By Daniel Weintraub
Democrats on the Legislature’s budget-writing committee passed a budget Thursday that largely reflects Gov. Jerry Brown’s plan to close a $25 billion shortfall with a combination of spending cuts and extensions of temporary taxes.
The budget bill passed on a party-line vote and now goes to the Assembly and Senate for approval. Democrats control both houses, and, thanks to the passage of Proposition 25 last November, they now have the ability to adopt a budget by majority vote rather than the two-thirds super-majority that was required until this year.
But they still need a two-thirds vote to raise taxes, and, by most accounts, even to put a tax increase on the ballot, as Brown has proposed. And so far, most Republicans in the Legislature have said they will not vote to send the governor’s tax plan to the voters in a special election in June.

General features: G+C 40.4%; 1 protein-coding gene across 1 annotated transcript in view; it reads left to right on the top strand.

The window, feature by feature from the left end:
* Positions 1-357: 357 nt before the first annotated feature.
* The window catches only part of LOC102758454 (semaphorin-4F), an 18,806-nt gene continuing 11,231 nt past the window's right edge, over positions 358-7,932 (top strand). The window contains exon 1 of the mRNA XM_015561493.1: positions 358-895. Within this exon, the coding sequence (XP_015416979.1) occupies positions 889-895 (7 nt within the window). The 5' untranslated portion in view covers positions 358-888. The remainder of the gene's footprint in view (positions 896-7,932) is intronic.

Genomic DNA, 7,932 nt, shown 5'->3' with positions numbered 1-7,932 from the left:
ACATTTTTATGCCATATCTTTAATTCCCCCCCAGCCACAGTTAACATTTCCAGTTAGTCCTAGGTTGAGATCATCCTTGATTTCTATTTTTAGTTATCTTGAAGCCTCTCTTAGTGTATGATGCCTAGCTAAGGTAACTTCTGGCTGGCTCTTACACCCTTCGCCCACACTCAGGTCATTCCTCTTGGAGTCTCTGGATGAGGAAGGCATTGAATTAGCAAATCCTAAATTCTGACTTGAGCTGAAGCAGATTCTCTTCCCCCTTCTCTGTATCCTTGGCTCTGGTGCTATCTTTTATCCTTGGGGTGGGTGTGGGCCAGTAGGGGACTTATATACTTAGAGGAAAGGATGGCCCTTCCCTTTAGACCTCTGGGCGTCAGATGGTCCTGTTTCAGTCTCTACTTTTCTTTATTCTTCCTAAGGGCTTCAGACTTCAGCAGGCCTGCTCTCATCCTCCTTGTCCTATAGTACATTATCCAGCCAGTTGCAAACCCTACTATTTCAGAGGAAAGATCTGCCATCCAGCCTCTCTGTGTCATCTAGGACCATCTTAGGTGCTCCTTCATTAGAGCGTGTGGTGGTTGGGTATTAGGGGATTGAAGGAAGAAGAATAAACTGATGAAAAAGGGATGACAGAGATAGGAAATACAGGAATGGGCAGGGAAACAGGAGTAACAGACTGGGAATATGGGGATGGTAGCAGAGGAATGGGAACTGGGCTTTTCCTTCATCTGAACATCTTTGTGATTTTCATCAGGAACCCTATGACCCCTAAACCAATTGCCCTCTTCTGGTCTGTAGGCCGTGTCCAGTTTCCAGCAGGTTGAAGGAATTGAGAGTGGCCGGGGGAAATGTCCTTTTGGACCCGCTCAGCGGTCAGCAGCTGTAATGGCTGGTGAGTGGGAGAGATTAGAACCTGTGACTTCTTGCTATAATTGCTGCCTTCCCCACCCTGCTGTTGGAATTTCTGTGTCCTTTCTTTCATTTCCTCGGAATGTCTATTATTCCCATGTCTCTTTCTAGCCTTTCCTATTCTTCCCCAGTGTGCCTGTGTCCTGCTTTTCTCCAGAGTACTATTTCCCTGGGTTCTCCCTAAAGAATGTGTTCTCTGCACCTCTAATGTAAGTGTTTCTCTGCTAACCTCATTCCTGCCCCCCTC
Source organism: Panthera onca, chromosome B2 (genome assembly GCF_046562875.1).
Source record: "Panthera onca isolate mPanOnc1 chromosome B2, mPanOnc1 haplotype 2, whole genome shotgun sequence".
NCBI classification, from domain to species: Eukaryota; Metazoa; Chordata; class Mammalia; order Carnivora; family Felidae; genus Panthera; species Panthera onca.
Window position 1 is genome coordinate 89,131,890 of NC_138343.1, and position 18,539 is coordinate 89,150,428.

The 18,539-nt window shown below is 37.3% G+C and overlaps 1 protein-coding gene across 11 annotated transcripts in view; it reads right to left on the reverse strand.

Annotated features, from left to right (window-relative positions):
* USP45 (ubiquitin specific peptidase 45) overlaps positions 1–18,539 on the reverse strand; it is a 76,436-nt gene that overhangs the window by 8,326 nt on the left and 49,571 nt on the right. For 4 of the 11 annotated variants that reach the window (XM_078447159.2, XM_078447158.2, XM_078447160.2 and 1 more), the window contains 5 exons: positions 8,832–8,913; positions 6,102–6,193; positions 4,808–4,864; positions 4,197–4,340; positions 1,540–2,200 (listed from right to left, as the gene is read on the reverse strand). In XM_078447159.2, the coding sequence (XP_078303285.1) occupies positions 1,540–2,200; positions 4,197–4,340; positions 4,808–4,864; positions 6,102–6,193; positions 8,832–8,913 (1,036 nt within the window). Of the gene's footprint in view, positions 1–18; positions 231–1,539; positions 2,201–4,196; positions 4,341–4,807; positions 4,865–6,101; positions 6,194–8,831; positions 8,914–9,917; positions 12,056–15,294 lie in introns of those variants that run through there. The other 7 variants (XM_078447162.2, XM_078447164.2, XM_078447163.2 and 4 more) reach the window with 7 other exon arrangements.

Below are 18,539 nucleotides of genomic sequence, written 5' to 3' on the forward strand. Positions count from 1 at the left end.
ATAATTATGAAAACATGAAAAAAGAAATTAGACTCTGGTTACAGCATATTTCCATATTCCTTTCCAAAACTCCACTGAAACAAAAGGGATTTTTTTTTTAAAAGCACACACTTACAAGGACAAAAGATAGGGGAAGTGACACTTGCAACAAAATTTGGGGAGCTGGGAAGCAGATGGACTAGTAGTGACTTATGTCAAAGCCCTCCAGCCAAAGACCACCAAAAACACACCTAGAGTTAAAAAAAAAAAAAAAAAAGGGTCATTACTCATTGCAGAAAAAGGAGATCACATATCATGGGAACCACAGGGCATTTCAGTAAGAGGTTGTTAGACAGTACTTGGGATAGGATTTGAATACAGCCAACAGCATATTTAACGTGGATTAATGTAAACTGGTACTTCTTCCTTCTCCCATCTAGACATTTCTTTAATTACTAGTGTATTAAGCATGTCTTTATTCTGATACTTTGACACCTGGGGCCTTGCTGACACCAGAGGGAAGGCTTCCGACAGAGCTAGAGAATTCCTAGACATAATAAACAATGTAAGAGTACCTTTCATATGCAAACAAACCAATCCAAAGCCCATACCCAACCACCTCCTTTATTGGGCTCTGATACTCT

Thursday’s committee vote, then, should be seen as the beginning of negotiations in earnest among Democrats and Republicans in the Legislature and Brown. If any Republicans do vote for the tax plan, they will likely demand major concessions in return, including rollbacks in employee pensions and some kind of spending limit.
The budget shifts billions of dollars in programs from the state to county governments along with the revenue to pay for them. That money would come from the extension of $11 billion in temporary taxes first approved two years ago. The plan also eliminates local redevelopment agencies and shifts their tax revenue to the state for one year before sending it to cities, counties and schools.